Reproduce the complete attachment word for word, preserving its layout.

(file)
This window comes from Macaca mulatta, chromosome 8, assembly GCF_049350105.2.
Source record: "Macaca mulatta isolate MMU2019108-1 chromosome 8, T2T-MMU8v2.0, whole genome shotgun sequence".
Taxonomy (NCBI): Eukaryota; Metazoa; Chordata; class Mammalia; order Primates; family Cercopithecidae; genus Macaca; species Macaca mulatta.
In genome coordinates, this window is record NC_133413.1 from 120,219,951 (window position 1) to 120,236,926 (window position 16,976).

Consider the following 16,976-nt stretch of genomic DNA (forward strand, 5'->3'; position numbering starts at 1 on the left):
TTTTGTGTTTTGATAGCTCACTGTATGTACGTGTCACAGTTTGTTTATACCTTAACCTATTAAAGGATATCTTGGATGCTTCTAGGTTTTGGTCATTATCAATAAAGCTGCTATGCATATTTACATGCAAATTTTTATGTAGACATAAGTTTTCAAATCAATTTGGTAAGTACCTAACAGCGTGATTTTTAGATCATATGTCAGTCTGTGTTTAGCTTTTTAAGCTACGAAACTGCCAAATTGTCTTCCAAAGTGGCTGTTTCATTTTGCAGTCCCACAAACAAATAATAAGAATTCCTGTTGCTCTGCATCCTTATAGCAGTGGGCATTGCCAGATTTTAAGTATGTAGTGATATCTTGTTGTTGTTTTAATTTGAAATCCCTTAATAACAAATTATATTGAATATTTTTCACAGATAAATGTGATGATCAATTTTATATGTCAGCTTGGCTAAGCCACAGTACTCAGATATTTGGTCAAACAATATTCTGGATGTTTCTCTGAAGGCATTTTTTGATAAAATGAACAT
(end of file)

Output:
This window comes from Macaca mulatta, chromosome 8, assembly GCF_049350105.2.
Source record: "Macaca mulatta isolate MMU2019108-1 chromosome 8, T2T-MMU8v2.0, whole genome shotgun sequence".
Taxonomy (NCBI): Eukaryota; Metazoa; Chordata; class Mammalia; order Primates; family Cercopithecidae; genus Macaca; species Macaca mulatta.
In genome coordinates, this window is record NC_133413.1 from 120,219,951 (window position 1) to 120,236,926 (window position 16,976).

Consider the following 16,976-nt stretch of genomic DNA (forward strand, 5'->3'; position numbering starts at 1 on the left):
TTTTGTGTTTTGATAGCTCACTGTATGTACGTGTCACAGTTTGTTTATACCTTAACCTATTAAAGGATATCTTGGATGCTTCTAGGTTTTGGTCATTATCAATAAAGCTGCTATGCATATTTACATGCAAATTTTTATGTAGACATAAGTTTTCAAATCAATTTGGTAAGTACCTAACAGCGTGATTTTTAGATCATATGTCAGTCTGTGTTTAGCTTTTTAAGCTACGAAACTGCCAAATTGTCTTCCAAAGTGGCTGTTTCATTTTGCAGTCCCACAAACAAATAATAAGAATTCCTGTTGCTCTGCATCCTTATAGCAGTGGGCATTGCCAGATTTTAAGTATGTAGTGATATCTTGTTGTTGTTTTAATTTGAAATCCCTTAATAACAAATTATATTGAATATTTTTCACAGATAAATGTGATGATCAATTTTATATGTCAGCTTGGCTAAGCCACAGTACTCAGATATTTGGTCAAACAATATTCTGGATGTTTCTCTGAAGGCATTTTTTGATAAAATGAACAT